A smiling and still upbeat Mark Cavendish (Astana Qazaqstan) started stage 6 of the Giro d’Italia looking ready to take on another hard day of racing, knowing the stage around Naples and the Amalfi coast could perhaps end in a bunch sprint.
Cavendish suffered a hair-raising high speed crash at the finish of stage 5 after his back wheel slipped on a white line and then a questionable manoeuvre by Alberto Dainese (Team DSM) sent the Manxman spinning into the ground. He first moved towards the barriers and then flipped over his bike as he crossed the line.
Cavendish revealed on Wednesday evening that he hadn’t fractured any bones or suffered major injuries in the crash and wished all the best for those who came off worse. Before the start Cavendish and Dainese spoke about the crash, with the young Italian apologetic after being relegated down the results for his switch across the road.
“I was quite lucky. So we’ll continue and see what happens,” he said before rolling out of Naples.
Cavendish slid across the finish line holding his bike and other riders then rode into him. He instinctively held onto his bike, saving others from crashing.
“You try and hold on to it, keep it close, and help as much you can,” he explained.
“Whatever carnage there is, you want as little as possible so you hold on to your bike and reduce that area of potential knock-on crashes.”
Cavendish was left battered and bruised but has fond memories of Naples. He took the opening stage and maglia rosa in the southern Italian city back in 2013. He seemed enthused by the energy of the city and its people.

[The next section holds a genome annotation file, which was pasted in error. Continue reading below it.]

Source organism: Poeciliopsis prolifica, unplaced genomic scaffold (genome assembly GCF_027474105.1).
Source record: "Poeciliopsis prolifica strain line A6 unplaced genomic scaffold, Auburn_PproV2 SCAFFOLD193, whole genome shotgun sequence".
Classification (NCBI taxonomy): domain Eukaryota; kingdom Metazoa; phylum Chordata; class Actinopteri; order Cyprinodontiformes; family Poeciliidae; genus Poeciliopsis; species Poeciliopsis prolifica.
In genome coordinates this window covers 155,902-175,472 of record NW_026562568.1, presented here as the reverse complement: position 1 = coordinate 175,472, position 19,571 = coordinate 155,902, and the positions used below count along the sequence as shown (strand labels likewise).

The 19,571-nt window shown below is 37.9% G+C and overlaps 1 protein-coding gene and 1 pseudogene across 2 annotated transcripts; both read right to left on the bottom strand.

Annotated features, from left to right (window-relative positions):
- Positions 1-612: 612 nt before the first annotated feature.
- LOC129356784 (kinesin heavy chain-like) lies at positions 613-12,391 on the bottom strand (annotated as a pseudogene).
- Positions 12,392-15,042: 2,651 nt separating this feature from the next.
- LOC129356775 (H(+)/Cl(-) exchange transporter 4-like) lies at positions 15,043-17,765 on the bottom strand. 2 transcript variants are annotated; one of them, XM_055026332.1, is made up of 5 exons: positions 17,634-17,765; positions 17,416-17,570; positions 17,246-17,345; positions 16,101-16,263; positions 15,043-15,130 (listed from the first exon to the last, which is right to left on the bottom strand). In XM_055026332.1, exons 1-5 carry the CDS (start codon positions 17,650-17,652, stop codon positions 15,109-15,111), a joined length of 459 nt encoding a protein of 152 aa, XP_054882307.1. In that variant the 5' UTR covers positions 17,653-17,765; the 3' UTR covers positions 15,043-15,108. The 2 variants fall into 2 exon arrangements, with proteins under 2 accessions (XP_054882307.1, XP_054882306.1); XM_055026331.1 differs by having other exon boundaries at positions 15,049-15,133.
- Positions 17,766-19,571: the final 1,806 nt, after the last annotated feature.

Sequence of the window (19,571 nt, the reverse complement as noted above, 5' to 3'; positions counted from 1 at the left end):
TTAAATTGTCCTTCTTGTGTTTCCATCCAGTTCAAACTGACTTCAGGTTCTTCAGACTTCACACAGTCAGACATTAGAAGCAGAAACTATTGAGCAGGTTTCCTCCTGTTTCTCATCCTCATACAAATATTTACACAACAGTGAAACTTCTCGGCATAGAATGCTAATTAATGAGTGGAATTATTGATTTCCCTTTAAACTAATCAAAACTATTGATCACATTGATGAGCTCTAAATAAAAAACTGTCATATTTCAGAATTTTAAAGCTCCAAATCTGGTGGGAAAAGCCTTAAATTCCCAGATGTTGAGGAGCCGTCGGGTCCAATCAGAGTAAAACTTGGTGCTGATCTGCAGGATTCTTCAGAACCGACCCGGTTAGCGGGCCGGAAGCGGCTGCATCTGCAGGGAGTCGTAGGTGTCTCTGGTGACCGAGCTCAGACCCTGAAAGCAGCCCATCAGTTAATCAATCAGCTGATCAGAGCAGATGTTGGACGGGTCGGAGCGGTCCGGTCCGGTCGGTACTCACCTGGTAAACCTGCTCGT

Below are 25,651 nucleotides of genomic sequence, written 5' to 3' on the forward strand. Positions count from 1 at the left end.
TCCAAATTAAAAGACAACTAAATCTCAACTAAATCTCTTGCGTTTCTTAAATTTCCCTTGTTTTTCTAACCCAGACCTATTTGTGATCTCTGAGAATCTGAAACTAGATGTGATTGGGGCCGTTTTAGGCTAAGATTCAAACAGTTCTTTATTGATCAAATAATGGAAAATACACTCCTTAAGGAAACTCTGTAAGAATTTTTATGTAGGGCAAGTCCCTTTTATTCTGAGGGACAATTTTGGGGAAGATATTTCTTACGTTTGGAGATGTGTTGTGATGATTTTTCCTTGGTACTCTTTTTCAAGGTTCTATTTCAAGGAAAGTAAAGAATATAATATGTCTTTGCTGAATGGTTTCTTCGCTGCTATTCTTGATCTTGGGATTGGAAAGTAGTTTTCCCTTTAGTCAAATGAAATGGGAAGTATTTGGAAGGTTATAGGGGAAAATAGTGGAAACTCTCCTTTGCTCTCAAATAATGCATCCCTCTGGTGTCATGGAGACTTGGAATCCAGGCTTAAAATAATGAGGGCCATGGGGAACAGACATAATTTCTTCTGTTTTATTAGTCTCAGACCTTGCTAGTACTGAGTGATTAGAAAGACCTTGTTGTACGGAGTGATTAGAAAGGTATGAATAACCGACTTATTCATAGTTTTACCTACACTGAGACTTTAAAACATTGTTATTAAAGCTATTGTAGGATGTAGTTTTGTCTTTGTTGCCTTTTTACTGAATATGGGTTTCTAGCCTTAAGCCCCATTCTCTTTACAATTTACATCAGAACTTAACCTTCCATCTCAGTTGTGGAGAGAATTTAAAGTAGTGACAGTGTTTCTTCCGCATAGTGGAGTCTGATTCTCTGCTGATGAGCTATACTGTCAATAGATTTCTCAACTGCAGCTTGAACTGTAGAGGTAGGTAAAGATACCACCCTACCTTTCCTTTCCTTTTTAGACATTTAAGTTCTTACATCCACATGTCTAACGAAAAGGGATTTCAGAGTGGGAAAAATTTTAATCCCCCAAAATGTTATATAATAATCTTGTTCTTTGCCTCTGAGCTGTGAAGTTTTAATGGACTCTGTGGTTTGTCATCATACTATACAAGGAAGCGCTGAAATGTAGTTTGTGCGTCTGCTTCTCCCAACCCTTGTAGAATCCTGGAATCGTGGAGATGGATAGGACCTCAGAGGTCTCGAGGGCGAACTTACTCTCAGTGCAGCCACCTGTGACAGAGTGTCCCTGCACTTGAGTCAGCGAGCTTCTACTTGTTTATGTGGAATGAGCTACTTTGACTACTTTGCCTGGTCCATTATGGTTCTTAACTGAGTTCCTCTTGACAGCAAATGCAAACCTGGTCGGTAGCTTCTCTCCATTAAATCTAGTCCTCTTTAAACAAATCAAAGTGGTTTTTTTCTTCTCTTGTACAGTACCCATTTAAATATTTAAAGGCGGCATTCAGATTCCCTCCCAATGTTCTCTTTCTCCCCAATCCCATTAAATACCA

“It’s a great city, it’s always special when the Giro comes here,” he said.
“It’s always hard for me logistically to spend three weeks going round Italy, but Naples has an incredible atmosphere, and whatever happens I just love coming here.”
He predicted that today’s 162 km stage, with its hilly start and flat finale, “could go one of two ways. On paper it’s a bunch sprint, but maybe other teams have other ideas.”
He knows that despite his injuries, he has to fight for every possible sprint opportunity because there aren’t many in this year’s Corsa Rosa.
“Ideally I’d like to take it calmly for a couple of days, but there aren’t that many chances for the sprinters, so we’ll see,” he said.
“Today is one of those days where I’m paid to sprint, but modern cycling, you know, looking at these Jayco guys, they’ll probably ride…
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